Satellite imagery shows Tropical Storm Cristobal in the Gulf of Mexico on June 7. (NOAA.gov)
Atlantic hurricane season is expected to be busier than usual this year, raising a range of concerns about the ability of Catholic and government agencies to effectively respond to weather-related disasters amid a pandemic.
The novel coronavirus poses unique challenges for disaster preparedness, said Kim Burgo, senior director of disaster response operations at Catholic Charities USA. She pointed to offering virtual emergency management services, executing socially distant evacuations and setting up socially distant shelters as serious challenges facing relief efforts this year.
Under COVID-19, "everyone in the world has become a disaster survivor," Burgo said. "When you add an additional disaster like a hurricane," existing hardship only "becomes exacerbated."
On Sunday, Tropical Storm Cristobal made landfall in southeastern Louisiana. It downgraded Monday to a tropical depression, and is expected to continue north up the Mississippi River this week.
Cristobal is the first storm in what the National Oceanic and Atmospheric Administration predicts will be an above-normal 2020 hurricane season, which runs June 1-Nov. 30, with more named storms than usual. While climate change is not thought to cause a higher frequency of hurricanes, research does suggest that hurricane intensity increases as a result of global warming. A study published in May in the Proceedings of the National Academy of Sciences found that hurricanes worldwide have become stronger in the past four decades.
As the leader of Catholic Charities USA's disaster response team, Burgo has been working with local Catholic Charities agencies around the country to help prepare for what potential relief efforts might look like and the likely obstacles they'll see. In May, the Federal Emergency Management Agency released its COVID-19 operational guidelines for the 2020 hurricane season.
The first point of concern in a disaster scenario is likely to be evacuations, which will take more time and require more equipment in the middle of a pandemic.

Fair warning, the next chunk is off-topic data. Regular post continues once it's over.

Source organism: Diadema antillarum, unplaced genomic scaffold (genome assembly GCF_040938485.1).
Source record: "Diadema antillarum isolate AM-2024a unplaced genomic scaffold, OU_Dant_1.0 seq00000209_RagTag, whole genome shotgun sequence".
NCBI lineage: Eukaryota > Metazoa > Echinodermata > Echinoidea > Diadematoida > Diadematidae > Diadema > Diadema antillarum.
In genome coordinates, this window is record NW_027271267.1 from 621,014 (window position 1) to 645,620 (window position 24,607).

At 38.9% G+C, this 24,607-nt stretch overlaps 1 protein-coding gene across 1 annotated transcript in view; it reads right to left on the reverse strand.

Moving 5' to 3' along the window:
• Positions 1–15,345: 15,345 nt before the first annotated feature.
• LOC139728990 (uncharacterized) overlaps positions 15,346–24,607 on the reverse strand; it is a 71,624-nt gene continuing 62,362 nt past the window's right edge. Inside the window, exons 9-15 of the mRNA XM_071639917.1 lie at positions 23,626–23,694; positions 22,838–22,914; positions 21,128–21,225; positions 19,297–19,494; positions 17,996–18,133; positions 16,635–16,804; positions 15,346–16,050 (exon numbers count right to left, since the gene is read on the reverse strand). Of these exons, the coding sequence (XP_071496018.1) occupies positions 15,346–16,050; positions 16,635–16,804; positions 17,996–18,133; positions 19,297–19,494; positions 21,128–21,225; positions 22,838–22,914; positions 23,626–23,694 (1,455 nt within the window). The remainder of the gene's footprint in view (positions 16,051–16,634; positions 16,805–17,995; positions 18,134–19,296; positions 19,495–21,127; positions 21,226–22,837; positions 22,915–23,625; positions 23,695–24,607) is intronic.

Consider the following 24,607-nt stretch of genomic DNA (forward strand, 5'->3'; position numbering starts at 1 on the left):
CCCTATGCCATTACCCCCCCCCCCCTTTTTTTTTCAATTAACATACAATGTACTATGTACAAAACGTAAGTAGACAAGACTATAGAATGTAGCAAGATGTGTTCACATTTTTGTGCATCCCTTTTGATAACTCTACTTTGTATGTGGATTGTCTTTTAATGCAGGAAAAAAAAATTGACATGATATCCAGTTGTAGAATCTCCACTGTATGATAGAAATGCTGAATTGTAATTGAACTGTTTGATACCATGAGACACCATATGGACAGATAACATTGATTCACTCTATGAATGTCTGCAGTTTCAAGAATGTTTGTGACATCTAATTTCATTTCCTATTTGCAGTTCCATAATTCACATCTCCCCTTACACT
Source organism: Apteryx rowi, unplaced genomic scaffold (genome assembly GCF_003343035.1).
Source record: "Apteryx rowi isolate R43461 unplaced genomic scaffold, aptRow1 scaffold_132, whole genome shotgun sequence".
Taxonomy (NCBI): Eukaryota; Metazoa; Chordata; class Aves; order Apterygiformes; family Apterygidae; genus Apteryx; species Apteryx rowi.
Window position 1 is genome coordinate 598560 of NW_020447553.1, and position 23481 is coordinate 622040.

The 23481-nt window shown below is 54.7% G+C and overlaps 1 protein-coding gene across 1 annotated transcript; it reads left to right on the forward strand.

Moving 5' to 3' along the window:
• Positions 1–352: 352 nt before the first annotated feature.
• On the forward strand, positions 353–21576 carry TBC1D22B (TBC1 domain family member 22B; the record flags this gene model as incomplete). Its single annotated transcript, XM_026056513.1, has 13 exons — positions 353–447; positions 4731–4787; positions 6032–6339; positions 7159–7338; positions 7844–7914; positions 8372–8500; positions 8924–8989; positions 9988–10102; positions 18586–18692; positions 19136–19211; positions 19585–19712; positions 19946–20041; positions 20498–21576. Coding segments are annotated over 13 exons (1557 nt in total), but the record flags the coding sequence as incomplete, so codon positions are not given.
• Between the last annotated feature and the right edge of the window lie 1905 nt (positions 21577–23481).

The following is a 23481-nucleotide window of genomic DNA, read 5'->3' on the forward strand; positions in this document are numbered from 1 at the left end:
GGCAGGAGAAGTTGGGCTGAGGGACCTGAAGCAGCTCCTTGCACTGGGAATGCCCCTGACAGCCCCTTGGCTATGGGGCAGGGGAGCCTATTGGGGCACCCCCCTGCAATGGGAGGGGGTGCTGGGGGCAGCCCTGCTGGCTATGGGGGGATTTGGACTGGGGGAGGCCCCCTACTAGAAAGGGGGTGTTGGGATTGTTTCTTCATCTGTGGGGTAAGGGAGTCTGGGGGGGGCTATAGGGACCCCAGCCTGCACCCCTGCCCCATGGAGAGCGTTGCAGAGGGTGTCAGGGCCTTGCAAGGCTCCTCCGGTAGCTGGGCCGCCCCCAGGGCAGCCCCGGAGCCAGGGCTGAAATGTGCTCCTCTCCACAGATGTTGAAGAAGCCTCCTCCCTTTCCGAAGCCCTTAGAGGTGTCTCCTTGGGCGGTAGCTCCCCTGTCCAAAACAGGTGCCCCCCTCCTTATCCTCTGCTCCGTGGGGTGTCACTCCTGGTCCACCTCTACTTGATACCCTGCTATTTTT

"Many people have traditionally been evacuated by buses to get them out of their communities," Burgo said. "Well, a school bus that holds 66 people is now only going to be able to hold like 20. So, you're going to need more buses, and it's going to take a much longer time."
"That in itself is going to have an impact right from the beginning," she added.
Another difficulty for communities will be safely sheltering the victims of hurricanes and storm surge.
"We are accustomed to having a shelter, but under COVID-19, congregate care is pretty much disallowed. We're not going to have shelters, so people are going to have to stay in a hotel," Burgo said.
The use of hotels for sheltering survivors brings with it a range of questions, Burgo pointed out. For instance, what do people do with pets if a hotel does not allow them? And will victims be able to afford hotels, especially if they have to stay more than a few days?
And if shelters do open, at hotels or otherwise, social distancing constraints mean there will likely be more of them set up, Burgo said. "Who manages all those extra shelters?"
Another major impact of the pandemic is that FEMA may not set up traditional Disaster Recovery Centers, Burgo said. Instead, the agency will try to get information to survivors virtually about programs and services.
"What if you don't have electricity, or are evacuated out of state? How do you really access that kind of virtual information or understand what's happening?" the Catholic Charities official said.
Other potential ripple effects exist.
Access to essential goods may be in short supply because of panic buying. In addition, a smaller number of volunteers may be available due to fears of exposure to the coronavirus. Both scenarios would negatively impact Catholic organizations' relief efforts.
Catholic Charities USA has been considering these issues for a while. In late March, it created a 22-page internal document to help member agencies take stock and prepare themselves in advance for additional challenges they could see in disaster scenarios this year.
While she knows all outcomes won't be accounted for in those 22 pages, Burgo is optimistic her organization's proactiveness will make a difference.
"Every disaster is different. It brings its own nuances," she said. "You might not be able to plan for a specific need … but it's better to have one thing to tackle that you didn't plan for than 50."
"We're all exploring this together."
[Jesse Remedios is a staff writer for NCR's EarthBeat. His email address is firstname.lastname@example.org.]